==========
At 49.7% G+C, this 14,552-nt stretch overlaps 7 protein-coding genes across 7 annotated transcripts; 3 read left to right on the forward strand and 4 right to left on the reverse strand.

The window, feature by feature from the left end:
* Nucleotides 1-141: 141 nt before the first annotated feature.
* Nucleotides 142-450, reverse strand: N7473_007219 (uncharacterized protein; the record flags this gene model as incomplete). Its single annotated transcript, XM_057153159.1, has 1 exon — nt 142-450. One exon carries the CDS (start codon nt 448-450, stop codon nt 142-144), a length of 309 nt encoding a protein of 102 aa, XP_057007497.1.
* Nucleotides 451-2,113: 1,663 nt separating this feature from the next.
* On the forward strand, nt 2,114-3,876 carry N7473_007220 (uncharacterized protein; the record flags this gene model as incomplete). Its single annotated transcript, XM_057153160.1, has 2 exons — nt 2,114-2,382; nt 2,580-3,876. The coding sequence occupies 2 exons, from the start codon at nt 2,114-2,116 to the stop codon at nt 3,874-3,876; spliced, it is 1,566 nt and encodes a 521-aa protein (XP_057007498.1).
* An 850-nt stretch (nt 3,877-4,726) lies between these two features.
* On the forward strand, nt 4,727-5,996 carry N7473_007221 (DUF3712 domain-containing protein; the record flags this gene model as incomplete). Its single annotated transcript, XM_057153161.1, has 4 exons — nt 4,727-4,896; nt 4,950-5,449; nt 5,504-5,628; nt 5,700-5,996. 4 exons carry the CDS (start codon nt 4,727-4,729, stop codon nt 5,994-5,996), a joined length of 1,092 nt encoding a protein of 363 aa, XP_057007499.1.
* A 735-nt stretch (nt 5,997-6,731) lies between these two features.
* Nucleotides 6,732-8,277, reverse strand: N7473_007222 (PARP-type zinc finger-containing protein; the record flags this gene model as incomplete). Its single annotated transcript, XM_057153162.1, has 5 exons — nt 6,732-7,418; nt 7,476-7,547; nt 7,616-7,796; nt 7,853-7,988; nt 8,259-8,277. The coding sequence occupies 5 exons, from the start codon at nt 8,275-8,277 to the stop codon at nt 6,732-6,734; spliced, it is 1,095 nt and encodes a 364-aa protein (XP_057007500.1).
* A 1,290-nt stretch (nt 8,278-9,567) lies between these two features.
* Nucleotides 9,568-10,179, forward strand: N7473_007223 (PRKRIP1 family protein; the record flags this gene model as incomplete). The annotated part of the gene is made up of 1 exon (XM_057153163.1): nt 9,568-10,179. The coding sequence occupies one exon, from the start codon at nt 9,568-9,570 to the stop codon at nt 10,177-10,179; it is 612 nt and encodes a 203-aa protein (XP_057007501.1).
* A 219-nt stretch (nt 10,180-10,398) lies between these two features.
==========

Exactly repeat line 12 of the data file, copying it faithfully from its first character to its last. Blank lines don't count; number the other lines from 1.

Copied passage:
* Nucleotides 9,568-10,179, forward strand: N7473_007223 (PRKRIP1 family protein; the record flags this gene model as incomplete). The annotated part of the gene is made up of 1 exon (XM_057153163.1): nt 9,568-10,179. The coding sequence occupies one exon, from the start codon at nt 9,568-9,570 to the stop codon at nt 10,177-10,179; it is 612 nt and encodes a 203-aa protein (XP_057007501.1).